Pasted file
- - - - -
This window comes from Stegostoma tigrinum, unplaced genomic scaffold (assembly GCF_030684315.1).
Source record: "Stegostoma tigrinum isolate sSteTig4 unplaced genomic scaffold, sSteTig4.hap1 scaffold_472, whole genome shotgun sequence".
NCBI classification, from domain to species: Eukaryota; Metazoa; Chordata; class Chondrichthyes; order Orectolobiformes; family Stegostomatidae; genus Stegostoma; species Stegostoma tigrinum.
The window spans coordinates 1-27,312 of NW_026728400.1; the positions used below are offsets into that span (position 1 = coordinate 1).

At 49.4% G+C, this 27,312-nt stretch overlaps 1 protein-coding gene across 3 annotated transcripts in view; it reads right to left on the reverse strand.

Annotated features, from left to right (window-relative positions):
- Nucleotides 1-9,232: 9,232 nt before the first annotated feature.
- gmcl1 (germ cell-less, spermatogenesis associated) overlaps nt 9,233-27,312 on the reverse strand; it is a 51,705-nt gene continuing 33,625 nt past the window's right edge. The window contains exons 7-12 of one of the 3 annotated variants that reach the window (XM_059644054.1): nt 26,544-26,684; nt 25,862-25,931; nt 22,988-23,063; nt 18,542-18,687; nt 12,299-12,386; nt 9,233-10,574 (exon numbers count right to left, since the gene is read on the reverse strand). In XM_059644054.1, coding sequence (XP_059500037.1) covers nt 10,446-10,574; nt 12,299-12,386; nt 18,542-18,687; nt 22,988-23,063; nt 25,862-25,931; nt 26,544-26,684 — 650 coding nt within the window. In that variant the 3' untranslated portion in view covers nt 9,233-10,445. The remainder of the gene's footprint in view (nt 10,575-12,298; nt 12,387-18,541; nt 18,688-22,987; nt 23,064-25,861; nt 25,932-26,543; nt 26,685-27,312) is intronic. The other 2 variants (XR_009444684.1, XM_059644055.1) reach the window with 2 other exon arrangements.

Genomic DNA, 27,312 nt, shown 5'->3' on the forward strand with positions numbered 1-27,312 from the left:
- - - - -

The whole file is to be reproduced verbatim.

This window comes from Stegostoma tigrinum, unplaced genomic scaffold (assembly GCF_030684315.1).
Source record: "Stegostoma tigrinum isolate sSteTig4 unplaced genomic scaffold, sSteTig4.hap1 scaffold_472, whole genome shotgun sequence".
NCBI classification, from domain to species: Eukaryota; Metazoa; Chordata; class Chondrichthyes; order Orectolobiformes; family Stegostomatidae; genus Stegostoma; species Stegostoma tigrinum.
The window spans coordinates 1-27,312 of NW_026728400.1; the positions used below are offsets into that span (position 1 = coordinate 1).

At 49.4% G+C, this 27,312-nt stretch overlaps 1 protein-coding gene across 3 annotated transcripts in view; it reads right to left on the reverse strand.

Annotated features, from left to right (window-relative positions):
- Nucleotides 1-9,232: 9,232 nt before the first annotated feature.
- gmcl1 (germ cell-less, spermatogenesis associated) overlaps nt 9,233-27,312 on the reverse strand; it is a 51,705-nt gene continuing 33,625 nt past the window's right edge. The window contains exons 7-12 of one of the 3 annotated variants that reach the window (XM_059644054.1): nt 26,544-26,684; nt 25,862-25,931; nt 22,988-23,063; nt 18,542-18,687; nt 12,299-12,386; nt 9,233-10,574 (exon numbers count right to left, since the gene is read on the reverse strand). In XM_059644054.1, coding sequence (XP_059500037.1) covers nt 10,446-10,574; nt 12,299-12,386; nt 18,542-18,687; nt 22,988-23,063; nt 25,862-25,931; nt 26,544-26,684 — 650 coding nt within the window. In that variant the 3' untranslated portion in view covers nt 9,233-10,445. The remainder of the gene's footprint in view (nt 10,575-12,298; nt 12,387-18,541; nt 18,688-22,987; nt 23,064-25,861; nt 25,932-26,543; nt 26,685-27,312) is intronic. The other 2 variants (XR_009444684.1, XM_059644055.1) reach the window with 2 other exon arrangements.

Genomic DNA, 27,312 nt, shown 5'->3' on the forward strand with positions numbered 1-27,312 from the left: